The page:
Wednesday, August 08, 2007
Once Too Often to the Well
More datapoints for the proposition that there truly is nothing new under the sun:
One Dr. Michael Kellman will be giving this week's "Pinhead Town Talk" at the Telluride Science Research Center, which is entitled: "Is it Science? — Global warming, intelligent design, the cosmic anthropic principle and Einstein's moon." The origin of the name for the occasion is complex (see "history" under "About Pinhead Institute") but one can only hope that the ordinary associations it engenders lend the affair a certain air of tongue meeting cheek, given the following from Dr. Kellman:
When biologists are not feeling defensive, they admit that there is a lot not understood about evolution. In public, biologists tend to overstate their case. Evolution is too young and under-analyzed, too complex to be a real theory. To the biologists who claim that evolution is as well established a scientific theory as the law of gravity, I would say to them, 'You don't understand the law of gravity.'Oh, my! Now, I won't claim to understand the theory of gravity but, last I heard, no one had figured out how the stuff actually works. Sure, the fact of gravity and it's association with mass are as well established as anything in science but the fact of evolution and its association with reproduction is hardly far behind. And biologists at least have a very good, though not certain, account as to how evolution works.
But Dr. Kellman's error is not in mismeasuring the relative certainty of the two theories. His is a more basic misunderstanding of science itself. And it's an old one.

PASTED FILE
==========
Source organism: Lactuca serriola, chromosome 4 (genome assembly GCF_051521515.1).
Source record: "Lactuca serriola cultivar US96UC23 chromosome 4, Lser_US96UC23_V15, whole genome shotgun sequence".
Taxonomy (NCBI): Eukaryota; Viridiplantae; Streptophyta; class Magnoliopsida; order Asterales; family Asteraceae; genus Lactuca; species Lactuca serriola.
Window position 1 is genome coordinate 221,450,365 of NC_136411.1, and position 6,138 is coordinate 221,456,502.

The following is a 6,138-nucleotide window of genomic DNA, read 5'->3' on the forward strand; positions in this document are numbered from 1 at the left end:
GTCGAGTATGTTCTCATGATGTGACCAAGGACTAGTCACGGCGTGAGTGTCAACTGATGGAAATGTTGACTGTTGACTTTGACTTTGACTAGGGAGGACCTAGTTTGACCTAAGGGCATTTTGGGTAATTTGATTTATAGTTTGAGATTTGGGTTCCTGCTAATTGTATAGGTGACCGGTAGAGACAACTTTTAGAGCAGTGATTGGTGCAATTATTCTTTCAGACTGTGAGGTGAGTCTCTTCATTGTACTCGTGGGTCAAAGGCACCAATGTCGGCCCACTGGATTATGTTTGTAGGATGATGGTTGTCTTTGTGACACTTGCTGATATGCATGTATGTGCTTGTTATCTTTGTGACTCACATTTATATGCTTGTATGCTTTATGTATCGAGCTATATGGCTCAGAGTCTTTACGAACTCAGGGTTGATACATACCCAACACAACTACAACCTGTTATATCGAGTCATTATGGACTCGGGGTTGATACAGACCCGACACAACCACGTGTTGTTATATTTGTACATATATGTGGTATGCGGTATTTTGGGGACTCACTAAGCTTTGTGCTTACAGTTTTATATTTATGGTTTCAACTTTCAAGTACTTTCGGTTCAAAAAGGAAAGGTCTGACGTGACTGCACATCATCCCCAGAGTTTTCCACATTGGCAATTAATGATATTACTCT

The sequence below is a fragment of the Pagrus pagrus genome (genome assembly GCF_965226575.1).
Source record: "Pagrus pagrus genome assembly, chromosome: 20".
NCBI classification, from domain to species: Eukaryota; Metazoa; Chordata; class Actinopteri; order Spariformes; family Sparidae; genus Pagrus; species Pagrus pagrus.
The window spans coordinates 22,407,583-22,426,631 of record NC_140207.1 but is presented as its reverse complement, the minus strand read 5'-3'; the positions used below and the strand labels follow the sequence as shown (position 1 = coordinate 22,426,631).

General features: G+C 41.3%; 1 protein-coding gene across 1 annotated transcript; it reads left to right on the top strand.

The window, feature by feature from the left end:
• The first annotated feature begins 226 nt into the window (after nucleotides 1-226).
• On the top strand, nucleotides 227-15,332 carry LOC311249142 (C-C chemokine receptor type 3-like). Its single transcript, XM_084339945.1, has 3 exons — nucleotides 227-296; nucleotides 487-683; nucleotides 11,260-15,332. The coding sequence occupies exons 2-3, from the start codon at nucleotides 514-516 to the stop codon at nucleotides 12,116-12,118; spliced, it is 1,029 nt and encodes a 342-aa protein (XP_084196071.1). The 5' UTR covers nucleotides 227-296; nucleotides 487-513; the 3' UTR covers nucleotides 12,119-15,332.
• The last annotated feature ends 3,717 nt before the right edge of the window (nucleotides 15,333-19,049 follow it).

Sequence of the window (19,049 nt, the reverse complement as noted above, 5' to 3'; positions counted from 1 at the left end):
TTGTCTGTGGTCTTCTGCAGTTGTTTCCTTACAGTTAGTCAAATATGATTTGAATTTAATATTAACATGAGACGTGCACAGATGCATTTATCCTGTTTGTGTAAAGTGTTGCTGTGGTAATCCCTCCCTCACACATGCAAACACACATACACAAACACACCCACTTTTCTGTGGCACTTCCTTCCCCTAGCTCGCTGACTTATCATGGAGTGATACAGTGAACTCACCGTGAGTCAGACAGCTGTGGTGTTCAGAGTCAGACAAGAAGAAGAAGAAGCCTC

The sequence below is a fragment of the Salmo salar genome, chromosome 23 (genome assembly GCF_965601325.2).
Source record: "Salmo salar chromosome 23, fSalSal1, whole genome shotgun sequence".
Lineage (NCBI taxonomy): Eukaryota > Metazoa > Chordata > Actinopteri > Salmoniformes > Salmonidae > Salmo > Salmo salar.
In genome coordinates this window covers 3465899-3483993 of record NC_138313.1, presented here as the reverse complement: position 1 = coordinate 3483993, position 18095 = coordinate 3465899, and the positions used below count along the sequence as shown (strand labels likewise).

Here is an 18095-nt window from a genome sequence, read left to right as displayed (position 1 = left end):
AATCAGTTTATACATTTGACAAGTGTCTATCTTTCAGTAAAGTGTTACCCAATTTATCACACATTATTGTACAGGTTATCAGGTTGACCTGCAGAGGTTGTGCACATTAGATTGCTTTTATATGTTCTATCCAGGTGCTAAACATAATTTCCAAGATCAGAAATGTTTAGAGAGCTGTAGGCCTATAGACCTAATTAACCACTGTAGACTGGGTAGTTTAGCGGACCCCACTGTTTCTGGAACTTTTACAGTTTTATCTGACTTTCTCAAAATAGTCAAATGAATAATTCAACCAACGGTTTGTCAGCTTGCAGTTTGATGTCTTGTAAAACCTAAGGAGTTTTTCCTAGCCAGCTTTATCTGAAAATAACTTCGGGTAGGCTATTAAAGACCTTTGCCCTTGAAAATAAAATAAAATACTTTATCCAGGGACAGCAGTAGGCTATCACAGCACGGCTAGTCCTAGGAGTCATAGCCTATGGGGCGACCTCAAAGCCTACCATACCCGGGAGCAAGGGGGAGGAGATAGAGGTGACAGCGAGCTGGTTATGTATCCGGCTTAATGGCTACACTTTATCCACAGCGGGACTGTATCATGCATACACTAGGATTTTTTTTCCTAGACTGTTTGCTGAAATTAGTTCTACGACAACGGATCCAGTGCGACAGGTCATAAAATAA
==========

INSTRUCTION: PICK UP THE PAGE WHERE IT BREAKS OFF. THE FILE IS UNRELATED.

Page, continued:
In 1860, mathematician and physicist William Hopkins reviewed the Origin of Species for Fraser's Magazine. In the review, Hopkins compared evolutionary theory to Newton's theory of gravity and the "undulatory theory" of light. David Hull explains Hopkin's error, which appears to apply to Kellman as well:
Biologists tend to become indignant when their own efforts are judged by the standards of excellence set in physics. Regardless of whether the practice of judging biology on standards derived from physics is inherently reprehensible, it should be undertaken only by someone with sufficient knowledge of both biology and physics, and such men are hard to come by. More often than not, the critic finds fault with biology either because he is ignorant of the biological theory he is criticizing or because he lacks sufficient understanding of the physical paradigm. As Darwin observed, Hopkins did not understand evolutionary theory very well. But it is of greater significance that Hopkins' canons of reasoning and evidence were drawn from only two physical theories, and he held an extremely distorted (though prevalent) view of these theories.So, not only has the philosophy of science eluded Dr. Kellman ... so has history.
[T]he philosophy of science extracted from a cursory knowledge of physics by such men as [William] Whewell and [John Stuart] Mill was untrue not only for science in general but also for the physical theories which served as paradigms. Hopkins demanded that evolutionary theory be proved in the same manner that gravitational theory and the undulatory theory of light had been proved. In the first place, neither had been proved because both were false. In the second place, these two theories were hardly typical of physics. There were other physical theories -- for example, the theory of matter erected on Maxwell's equations -- that fitted the paradigm derived from these two theories little better than evolutionary theory. As [Charles] Peirce observed, when statistical theories, like the theory of gases, were taken as paradigms, evolutionary theory did not come off so badly. Given Hopkins' parochial selection of physical theories and his unrealistic interpretation of them, evolutionary theory was bound to be judged inadequate, no matter how fair he might be.
Labels: Hull: Darwin's Critics
The Bio Dept. at his university should give him an exam from one of their evolution courses to see if he can even pass the thing.
(Actually, Hopkins was almost as dismissive of chemistry as he was of biology.)